“In the UK, the tax tribunal has become an established mechanism for settling tax disputes. The commissioners are independent and discharge their responsibilities with speed. Tax administration is a big issue. There are cases where government agencies deduct taxes but do not remit to the Federal Inland Revenue Service (FIRS). Meanwhile, the taxpayers are required to start chasing the agencies involved to remit to the appropriate bodies. TAT is in a better position to address disputes such as these,” Ife states, describing the roles of the tax commissioners as different from those of judges in a strict judicial sense. Rather than becoming a part of the judiciary, the tax appeal panel, he said, serves a preparatory role or acts supplementary to the conventional judicial system. He identifies TAT as a product of the failure of the regular court tasks with the responsibility of resolving tax disputes speedily.
From the foregoing, its objectives include helping to reduce the incidence of tax evasion, ensuring fairness and transparency of the tax system, minimizing the delays and bottlenecks in the adjudication of tax matters, and improving the taxpayers’ confidence in our tax system.
Others are providing an opportunity for expertise in tax dispute resolution, providing an avenue for effective involvement of parties, focusing on facts rather than legal technicalities, and promoting early and speedy determination of matters without compromising the principle of fairness and equity.
Changes introduced by TAT 2021 rules, which took effect in June, have received commendations. The changes, among others, include admittance of service of documents or processes carried out by email or such other electronic means and the recognition of virtual/remote hearing of applications as well as delivery of rulings by the tribunal. The changes have the potential of reducing the cost of dispute resolution and aligning with the trends.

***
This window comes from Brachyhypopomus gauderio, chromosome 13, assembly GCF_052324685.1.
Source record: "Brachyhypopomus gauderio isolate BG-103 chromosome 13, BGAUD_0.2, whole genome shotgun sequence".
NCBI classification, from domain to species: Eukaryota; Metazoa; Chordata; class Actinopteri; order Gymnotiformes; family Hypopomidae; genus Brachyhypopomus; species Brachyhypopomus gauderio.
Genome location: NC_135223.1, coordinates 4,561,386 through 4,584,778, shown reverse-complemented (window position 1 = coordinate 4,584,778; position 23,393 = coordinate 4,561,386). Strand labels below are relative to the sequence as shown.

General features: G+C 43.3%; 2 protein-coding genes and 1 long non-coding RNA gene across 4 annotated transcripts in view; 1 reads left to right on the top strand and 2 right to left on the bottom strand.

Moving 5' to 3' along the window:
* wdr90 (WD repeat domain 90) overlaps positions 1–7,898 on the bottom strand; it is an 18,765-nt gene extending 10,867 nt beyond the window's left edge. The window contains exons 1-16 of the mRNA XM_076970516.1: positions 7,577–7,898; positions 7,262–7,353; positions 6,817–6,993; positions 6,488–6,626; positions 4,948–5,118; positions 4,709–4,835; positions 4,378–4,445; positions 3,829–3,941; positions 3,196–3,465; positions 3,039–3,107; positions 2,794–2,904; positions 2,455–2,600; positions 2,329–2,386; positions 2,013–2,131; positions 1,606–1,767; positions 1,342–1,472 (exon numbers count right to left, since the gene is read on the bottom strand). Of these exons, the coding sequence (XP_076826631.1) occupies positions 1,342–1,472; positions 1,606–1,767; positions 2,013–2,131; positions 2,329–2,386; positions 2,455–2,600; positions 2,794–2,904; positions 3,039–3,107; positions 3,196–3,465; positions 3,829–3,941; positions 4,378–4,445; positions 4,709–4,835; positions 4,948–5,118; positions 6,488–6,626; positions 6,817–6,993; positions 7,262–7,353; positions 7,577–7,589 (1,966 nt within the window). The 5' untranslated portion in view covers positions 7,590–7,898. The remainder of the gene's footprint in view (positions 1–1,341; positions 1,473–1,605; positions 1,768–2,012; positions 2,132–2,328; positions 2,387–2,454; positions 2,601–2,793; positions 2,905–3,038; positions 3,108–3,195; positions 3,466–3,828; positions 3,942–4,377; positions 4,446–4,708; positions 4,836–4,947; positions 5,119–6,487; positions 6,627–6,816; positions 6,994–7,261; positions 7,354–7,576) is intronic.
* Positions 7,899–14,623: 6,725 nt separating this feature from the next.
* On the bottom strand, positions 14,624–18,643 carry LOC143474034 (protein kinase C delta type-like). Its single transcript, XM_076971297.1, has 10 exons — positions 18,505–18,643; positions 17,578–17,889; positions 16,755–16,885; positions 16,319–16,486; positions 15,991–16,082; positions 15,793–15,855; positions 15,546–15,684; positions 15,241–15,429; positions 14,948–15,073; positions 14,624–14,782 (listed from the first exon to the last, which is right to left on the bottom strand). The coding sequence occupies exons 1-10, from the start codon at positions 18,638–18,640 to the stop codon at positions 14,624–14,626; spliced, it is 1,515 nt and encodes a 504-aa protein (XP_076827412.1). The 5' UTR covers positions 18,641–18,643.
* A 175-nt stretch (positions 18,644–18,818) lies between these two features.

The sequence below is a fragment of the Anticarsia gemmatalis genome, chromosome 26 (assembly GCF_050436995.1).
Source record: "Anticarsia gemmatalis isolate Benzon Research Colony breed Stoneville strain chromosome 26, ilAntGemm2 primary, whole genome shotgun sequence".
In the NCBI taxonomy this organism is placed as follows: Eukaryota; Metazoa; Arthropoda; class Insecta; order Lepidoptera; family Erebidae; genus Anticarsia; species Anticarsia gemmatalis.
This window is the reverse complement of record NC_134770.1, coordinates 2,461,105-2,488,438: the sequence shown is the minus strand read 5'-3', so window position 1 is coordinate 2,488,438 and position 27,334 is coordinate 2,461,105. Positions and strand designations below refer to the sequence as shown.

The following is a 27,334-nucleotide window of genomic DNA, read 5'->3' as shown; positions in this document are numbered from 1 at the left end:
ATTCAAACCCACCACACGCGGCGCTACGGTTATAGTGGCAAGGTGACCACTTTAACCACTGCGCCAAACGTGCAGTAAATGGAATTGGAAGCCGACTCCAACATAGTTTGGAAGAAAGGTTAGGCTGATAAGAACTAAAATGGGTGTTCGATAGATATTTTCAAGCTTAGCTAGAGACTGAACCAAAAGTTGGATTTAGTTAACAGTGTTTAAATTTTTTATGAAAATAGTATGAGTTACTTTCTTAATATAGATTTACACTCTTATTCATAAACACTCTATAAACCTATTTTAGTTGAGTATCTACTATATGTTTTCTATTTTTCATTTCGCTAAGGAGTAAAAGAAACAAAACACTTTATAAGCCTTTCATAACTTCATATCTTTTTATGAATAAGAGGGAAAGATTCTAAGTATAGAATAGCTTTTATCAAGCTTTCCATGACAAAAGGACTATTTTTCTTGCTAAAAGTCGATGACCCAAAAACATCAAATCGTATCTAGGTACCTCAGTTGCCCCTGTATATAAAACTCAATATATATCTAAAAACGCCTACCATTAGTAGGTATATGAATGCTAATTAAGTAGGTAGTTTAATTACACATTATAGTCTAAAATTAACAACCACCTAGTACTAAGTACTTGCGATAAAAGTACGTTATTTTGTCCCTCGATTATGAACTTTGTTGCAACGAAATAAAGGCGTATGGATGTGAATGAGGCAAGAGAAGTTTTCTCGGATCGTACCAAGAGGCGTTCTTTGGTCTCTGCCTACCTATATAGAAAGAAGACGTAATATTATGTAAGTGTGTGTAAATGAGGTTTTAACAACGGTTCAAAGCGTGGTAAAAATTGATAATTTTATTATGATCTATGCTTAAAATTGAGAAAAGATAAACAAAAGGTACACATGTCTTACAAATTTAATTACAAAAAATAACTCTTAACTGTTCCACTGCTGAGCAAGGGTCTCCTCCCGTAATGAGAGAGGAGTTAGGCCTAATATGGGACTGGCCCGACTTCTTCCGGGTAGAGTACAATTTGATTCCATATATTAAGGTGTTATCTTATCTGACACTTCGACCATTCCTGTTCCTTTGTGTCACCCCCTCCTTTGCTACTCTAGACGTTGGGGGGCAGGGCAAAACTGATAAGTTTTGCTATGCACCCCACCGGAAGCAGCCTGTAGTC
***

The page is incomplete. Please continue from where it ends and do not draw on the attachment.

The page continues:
Also, the rules impose a tough but necessary timeframe during which cases must be resolved, giving the panel a six-month time frame from the date of commencement of trial to conclude and provide a decision. Thus, the tribunal cannot sit on a matter indefinitely. It also implies that a petitioner knows how the timeframe within which he would get justice before he files a complaint. The new rules will, certainly, not resolve the anomalies in the tax administration but they are a starting point in building the confidence required to make the tax system deliver on its mandate.
Nigeria generally needs an efficient tax system to shore up its pantry revenues and achieve fiscal stability. The fact remains today that the country’s earnings are a far cry from the national social-economic needs and incomparable with other countries in the same stage of development.
For instance, the proposed N16.4 trillion ($40 billion) total spending in the 2022 appropriation is about a quarter of $147 billion South Africa plans to spend in the same year. Egypt, another country competing with Nigeria for regional economic power, would as well spend $158 billion.
Both South Africa and Egypt are ahead of Nigeria in terms of physical infrastructure, meaning that Nigeria needs to spend much more than they are doing to bridge the gap. But has lagged in terms of infrastructural funding in recent years with debt the level continuously increasing and capital spending on a reducing balance.
There is always a trade-off between tax and debt financing when economies face the sort of challenges Nigeria is currently grappling with. Switching to tax would require that the country retools the rules, making the tribunal approach to dispute resolution a necessity for sustainable income.